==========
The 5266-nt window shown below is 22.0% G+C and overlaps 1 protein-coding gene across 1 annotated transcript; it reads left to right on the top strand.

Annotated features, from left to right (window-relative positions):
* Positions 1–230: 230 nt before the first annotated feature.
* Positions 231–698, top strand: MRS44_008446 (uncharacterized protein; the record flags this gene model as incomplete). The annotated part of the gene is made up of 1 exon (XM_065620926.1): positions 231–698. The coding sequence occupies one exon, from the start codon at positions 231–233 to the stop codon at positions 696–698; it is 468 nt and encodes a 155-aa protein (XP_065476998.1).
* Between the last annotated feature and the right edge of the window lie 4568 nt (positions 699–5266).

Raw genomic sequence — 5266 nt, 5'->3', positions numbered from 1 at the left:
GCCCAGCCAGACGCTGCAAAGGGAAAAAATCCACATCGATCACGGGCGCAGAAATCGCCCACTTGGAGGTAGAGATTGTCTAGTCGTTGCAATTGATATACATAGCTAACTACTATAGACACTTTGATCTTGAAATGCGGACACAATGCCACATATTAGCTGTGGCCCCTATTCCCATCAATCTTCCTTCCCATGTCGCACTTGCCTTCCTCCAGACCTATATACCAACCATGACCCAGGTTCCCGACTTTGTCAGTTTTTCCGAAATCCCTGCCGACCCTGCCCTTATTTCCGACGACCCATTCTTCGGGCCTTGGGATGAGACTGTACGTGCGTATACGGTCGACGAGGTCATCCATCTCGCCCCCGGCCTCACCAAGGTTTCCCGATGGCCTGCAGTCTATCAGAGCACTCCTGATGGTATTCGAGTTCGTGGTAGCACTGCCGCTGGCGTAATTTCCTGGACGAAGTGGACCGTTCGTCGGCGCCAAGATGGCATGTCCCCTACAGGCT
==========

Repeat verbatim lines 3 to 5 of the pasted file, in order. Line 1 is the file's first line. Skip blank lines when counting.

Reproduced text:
* Positions 1–230: 230 nt before the first annotated feature.
* Positions 231–698, top strand: MRS44_008446 (uncharacterized protein; the record flags this gene model as incomplete). The annotated part of the gene is made up of 1 exon (XM_065620926.1): positions 231–698. The coding sequence occupies one exon, from the start codon at positions 231–233 to the stop codon at positions 696–698; it is 468 nt and encodes a 155-aa protein (XP_065476998.1).
* Between the last annotated feature and the right edge of the window lie 4568 nt (positions 699–5266).